Full disclosure, I judged a book by its cover. Before I worked at Abington, I worked in a bookstore and I distinctly remember creating a display with Tom Perrotta’s The Leftovers and being struck by the haunting cover: a black and white image of a muscular man punching a concrete wall. He seemed all at once resigned to the action and full of despair. I always meant to buy the book – I was so intrigued by the cover, I assumed I would instantly fall in love with the words as well. If nothing else, I was familiar with Perrotta’s prose and could safely bet the book would captivate me. As with many things, I put it off and eventually forgot about it.
Fast-forward to a few months ago, when I heard Terry Gross interviewing a cast member of the HBO adaption of The Leftovers. Something jostled in my head and I instantly remembered the book that got away. The next day at work, I found Perrotta’s book on the shelf, flipped it open and began reading. And what a delight it was to read. You know how sometimes you begin a book and it’s hard to get into it? Your mind starts wandering and you check your phone five times? That was not the case with The Leftovers; I was hooked by page three.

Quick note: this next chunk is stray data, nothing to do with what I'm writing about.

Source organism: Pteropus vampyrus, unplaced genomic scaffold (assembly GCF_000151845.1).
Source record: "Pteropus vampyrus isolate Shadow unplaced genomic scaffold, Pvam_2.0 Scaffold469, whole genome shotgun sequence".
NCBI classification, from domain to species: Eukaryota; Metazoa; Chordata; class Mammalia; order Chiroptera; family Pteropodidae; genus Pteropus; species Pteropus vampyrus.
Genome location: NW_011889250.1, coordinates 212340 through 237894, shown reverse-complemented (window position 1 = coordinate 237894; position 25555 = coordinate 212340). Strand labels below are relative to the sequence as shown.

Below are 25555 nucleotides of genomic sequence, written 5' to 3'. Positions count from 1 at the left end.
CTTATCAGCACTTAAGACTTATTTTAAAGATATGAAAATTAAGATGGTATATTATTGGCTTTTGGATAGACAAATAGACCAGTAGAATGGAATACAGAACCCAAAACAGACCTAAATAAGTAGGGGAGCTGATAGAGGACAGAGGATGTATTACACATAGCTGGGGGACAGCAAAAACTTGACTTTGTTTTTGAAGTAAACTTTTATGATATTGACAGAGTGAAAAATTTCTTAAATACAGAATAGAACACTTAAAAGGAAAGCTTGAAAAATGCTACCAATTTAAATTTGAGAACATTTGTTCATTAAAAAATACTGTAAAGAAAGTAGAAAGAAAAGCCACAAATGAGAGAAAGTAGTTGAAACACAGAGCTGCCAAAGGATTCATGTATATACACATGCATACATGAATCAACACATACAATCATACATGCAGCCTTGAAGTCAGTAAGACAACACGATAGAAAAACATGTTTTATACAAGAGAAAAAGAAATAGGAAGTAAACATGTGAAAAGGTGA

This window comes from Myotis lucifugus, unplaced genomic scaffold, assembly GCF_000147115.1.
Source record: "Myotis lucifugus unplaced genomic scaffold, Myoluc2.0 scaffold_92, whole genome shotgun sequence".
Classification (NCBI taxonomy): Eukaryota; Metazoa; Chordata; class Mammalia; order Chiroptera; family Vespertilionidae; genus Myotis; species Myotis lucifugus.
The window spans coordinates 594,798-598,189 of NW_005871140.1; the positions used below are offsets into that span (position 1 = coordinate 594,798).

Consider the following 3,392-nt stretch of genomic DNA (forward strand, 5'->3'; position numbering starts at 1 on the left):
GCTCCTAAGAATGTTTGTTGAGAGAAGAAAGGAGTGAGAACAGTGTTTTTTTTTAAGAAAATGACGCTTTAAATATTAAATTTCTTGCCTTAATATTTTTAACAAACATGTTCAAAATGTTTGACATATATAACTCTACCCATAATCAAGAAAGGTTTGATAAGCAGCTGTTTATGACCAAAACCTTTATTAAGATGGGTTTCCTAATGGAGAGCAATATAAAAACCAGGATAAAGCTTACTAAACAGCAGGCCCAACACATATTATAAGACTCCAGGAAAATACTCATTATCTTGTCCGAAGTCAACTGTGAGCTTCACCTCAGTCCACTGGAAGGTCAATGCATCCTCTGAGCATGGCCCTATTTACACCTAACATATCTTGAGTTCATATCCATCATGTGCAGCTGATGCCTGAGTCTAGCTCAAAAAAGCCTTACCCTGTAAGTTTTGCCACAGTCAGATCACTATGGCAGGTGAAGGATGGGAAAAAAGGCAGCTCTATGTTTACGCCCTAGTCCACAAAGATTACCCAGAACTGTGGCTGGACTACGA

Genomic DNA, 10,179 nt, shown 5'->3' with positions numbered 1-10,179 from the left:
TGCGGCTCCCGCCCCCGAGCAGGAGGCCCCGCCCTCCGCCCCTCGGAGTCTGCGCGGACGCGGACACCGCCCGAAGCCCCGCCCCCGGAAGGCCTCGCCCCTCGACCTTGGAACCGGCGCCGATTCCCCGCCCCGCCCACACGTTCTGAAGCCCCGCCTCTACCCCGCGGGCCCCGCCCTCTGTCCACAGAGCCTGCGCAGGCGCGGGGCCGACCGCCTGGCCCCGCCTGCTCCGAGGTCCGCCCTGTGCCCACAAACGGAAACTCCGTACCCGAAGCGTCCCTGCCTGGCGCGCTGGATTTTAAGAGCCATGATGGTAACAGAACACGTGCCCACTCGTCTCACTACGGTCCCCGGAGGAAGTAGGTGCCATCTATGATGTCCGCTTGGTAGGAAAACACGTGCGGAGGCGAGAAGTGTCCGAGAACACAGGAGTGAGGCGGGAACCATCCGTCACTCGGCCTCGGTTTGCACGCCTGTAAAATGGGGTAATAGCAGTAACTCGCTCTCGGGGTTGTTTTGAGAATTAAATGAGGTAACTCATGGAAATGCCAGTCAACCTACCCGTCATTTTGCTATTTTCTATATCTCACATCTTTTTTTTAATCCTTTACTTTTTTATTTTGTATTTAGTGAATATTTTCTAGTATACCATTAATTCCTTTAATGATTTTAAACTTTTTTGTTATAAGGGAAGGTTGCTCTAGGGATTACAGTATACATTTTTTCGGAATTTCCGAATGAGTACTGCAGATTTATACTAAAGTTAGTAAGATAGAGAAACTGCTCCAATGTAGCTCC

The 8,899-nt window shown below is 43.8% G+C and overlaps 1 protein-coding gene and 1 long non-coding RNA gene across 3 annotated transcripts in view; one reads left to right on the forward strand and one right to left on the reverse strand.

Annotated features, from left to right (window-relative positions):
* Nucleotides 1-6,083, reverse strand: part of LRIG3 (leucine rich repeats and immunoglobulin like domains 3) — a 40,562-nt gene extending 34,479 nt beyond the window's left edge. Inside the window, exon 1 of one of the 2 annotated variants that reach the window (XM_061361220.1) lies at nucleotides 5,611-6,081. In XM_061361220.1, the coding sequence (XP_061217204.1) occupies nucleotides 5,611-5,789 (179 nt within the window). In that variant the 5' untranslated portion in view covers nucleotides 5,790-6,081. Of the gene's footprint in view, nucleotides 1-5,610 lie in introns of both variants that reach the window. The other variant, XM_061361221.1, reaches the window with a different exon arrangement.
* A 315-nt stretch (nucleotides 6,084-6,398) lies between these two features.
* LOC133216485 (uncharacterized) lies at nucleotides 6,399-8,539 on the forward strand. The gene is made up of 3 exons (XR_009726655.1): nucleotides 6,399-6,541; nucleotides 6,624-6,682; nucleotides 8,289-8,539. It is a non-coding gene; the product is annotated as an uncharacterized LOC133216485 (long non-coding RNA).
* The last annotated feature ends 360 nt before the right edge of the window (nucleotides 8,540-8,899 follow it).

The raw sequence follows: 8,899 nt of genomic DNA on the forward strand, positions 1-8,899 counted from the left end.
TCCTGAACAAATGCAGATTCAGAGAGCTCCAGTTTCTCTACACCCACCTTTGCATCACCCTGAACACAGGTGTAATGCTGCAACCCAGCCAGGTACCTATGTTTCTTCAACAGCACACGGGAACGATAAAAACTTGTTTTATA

The book follows a family after the occurrence of the “Sudden Departure” – a rapture-like event. Kevin, the father must adjust to a new life after his family crumbles. His wife Laurie joins a cult, his son Tom goes off on his own and attempts to distance himself from his family, and his daughter Jill, no longer an “A” student, becomes enamored with changing her image. It is a thoughtful novel about family, loss, connections, and living. At no point does the book become preachy or offer moral lessons; instead, it poses quiet “what ifs” and allows the reader to answer the questions alongside the characters.
The Leftovers is wonderfully enthralling and a book I highly recommend. Happy reading!
Find it here: The Leftovers by Tom Perrotta
P.S. – Once you’ve finished reading The Leftovers, reward yourself by playing Judgey.